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In this article, we delve into the intricacies of Angular, cover its main benefits and drawbacks, and list the most common use cases for which Angular is a good fit.
Angular doesn’t quite have a clear definition. Documentation sometimes refers to Angular as a front-end framework, and at other times even as a full-stack platform. And though it’s often mentioned alongside frameworks like React or Vue.js, Angular's native capabilities exceed those of its peers.
Its rich functionality includes a large set of UI component libraries, a dedicated command line, and a wide variety of app execution environments. In fact, as well as web apps, you can also use Angular to develop native mobile and desktop apps. Its comprehensive feature set means it's more akin to a development platform than to a framework.
The name “Angular” is attributed to
Miško Hevery, one of the framework’s
creators. Hevery chose this name due to the angles in the
<> characters in HTML.
An Angular application consists of components, which are independently functioning UI elements. Each component contains data and logic written in TypeScript, and links to a corresponding template in HTML. Together, they define how that particular UI element should look and behave. Here are some Material Design examples of Angular components. The component architecture is an efficient way to create a reactive and multi-layered user interface. So it comes as no surprise that Angular, React, and Vue.js all structure their projects using components.
Complimenting this is Angular's use of two-way data binding. In effect, a change in component state (data) automatically changes its template (how it's rendered) and vice versa. Angular achieves this through directives that link component state data to their templates.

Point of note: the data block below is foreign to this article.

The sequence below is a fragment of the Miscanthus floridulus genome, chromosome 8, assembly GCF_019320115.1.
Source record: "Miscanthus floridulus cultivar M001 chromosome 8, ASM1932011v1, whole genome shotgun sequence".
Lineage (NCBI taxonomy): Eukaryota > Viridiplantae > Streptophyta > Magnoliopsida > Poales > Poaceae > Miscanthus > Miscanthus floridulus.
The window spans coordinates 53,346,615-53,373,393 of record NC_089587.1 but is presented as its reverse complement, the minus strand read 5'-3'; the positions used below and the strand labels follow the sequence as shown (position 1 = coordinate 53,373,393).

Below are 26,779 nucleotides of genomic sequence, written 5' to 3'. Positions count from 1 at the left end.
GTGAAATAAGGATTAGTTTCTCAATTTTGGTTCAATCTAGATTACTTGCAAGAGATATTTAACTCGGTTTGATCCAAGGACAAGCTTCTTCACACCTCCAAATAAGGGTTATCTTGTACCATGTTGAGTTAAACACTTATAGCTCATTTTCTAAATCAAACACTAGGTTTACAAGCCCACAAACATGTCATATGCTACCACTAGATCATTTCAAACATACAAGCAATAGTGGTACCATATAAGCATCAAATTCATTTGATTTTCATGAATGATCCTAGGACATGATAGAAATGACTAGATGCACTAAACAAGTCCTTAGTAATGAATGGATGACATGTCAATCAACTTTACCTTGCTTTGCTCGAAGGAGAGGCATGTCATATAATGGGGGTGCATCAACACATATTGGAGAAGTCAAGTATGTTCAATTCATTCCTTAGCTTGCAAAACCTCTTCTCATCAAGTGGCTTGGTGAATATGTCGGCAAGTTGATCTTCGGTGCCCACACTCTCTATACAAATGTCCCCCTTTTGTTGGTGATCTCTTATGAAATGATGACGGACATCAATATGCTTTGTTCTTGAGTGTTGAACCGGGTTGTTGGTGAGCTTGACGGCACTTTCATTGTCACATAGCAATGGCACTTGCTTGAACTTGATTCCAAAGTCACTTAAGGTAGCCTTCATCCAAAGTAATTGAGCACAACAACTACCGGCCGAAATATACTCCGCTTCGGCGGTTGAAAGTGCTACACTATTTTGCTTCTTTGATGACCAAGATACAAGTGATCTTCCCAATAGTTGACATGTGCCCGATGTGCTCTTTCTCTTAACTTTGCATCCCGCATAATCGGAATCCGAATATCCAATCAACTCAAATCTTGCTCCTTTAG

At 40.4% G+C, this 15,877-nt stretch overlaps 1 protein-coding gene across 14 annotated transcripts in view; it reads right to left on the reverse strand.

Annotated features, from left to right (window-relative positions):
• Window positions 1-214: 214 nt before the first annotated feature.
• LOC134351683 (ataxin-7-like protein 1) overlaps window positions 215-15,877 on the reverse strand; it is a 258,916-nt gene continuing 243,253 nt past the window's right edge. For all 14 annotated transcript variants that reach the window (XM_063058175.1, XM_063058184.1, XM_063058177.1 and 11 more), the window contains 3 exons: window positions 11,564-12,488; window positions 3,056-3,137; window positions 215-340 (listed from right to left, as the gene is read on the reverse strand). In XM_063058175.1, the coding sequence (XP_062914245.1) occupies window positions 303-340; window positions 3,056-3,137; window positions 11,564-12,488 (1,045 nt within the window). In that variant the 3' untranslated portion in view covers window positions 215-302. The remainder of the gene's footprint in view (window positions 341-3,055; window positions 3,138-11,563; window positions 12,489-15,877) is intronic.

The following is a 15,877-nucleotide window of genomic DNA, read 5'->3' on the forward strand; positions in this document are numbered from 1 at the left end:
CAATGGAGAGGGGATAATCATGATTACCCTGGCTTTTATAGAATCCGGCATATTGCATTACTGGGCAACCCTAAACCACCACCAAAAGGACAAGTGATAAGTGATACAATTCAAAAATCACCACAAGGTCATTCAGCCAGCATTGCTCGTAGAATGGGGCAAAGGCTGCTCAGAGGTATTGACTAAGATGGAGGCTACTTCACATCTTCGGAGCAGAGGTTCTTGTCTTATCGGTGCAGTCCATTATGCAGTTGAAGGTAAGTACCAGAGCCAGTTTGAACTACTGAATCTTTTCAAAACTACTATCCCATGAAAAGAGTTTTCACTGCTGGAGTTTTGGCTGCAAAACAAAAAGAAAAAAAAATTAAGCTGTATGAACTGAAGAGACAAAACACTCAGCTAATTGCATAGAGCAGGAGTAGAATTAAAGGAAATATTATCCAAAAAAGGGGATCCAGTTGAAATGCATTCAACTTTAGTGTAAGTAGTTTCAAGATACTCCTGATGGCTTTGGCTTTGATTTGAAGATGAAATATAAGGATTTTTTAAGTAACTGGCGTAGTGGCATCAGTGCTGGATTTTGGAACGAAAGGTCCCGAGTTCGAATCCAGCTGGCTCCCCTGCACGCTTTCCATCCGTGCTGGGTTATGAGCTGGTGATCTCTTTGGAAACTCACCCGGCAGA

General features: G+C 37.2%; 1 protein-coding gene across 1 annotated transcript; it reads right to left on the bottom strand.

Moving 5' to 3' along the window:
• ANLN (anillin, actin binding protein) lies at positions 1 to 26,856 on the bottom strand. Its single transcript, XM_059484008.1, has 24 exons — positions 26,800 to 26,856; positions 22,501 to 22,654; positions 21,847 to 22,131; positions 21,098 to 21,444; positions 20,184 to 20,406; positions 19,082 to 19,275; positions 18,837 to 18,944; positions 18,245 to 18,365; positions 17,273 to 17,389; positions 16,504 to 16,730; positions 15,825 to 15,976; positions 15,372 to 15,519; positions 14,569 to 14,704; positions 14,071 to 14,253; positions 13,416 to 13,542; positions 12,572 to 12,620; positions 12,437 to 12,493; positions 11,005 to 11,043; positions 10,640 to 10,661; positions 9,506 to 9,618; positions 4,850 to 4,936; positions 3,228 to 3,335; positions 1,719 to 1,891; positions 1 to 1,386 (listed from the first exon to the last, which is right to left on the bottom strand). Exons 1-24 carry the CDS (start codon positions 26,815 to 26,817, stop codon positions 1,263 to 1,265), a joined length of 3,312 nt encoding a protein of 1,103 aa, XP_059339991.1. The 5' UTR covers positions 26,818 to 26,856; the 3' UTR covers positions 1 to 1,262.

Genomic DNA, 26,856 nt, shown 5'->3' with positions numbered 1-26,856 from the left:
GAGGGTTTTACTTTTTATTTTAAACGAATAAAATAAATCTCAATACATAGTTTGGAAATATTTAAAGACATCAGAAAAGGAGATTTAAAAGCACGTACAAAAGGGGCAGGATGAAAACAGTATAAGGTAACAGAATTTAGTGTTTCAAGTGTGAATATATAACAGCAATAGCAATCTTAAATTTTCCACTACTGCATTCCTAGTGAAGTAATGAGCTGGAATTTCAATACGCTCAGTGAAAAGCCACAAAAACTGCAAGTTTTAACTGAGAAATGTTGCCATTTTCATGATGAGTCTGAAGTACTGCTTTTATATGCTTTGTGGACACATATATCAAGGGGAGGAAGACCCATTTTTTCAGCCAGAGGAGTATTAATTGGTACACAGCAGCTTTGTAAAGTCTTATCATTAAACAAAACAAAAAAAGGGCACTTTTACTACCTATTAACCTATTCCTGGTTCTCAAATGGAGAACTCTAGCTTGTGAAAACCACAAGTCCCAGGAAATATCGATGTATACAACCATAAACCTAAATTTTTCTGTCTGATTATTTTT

React and Vue.js have popularized the ‘virtual DOM’ to great effect. This approach sidesteps the ballooning resource cost of querying and modifying the real DOM that many websites previously faced, by instead operating on an in-memory copy of the DOM. While using the virtual DOM is more efficient than using the live DOM, it's extremely memory-intensive as you’re creating an entire copy of the DOM in memory. Minuscule component state changes require re-rendering an entire virtual DOM tree along with any child components that may or may not have changed.
In contrast, Angular’s change detection occurs earlier and doesn't consume as much memory as React’s JSX-style render function. When building templates in Angular, the compiler generates a new function to handle updating the DOM and data-binding. This function stores DOM node references and their values so that Angular never actually has to read them from the DOM itself.
Additionally, the direct DOM rendering approach can have two threads of execution: the main browser thread and the background web worker thread. The web worker thread is available to take any processor-intensive task from the main thread. The main thread can thus focus on rendering component state changes to the DOM, once the background thread processes the changes. Multi-threading in this fashion offers a significant speed improvement over a virtual DOM approach.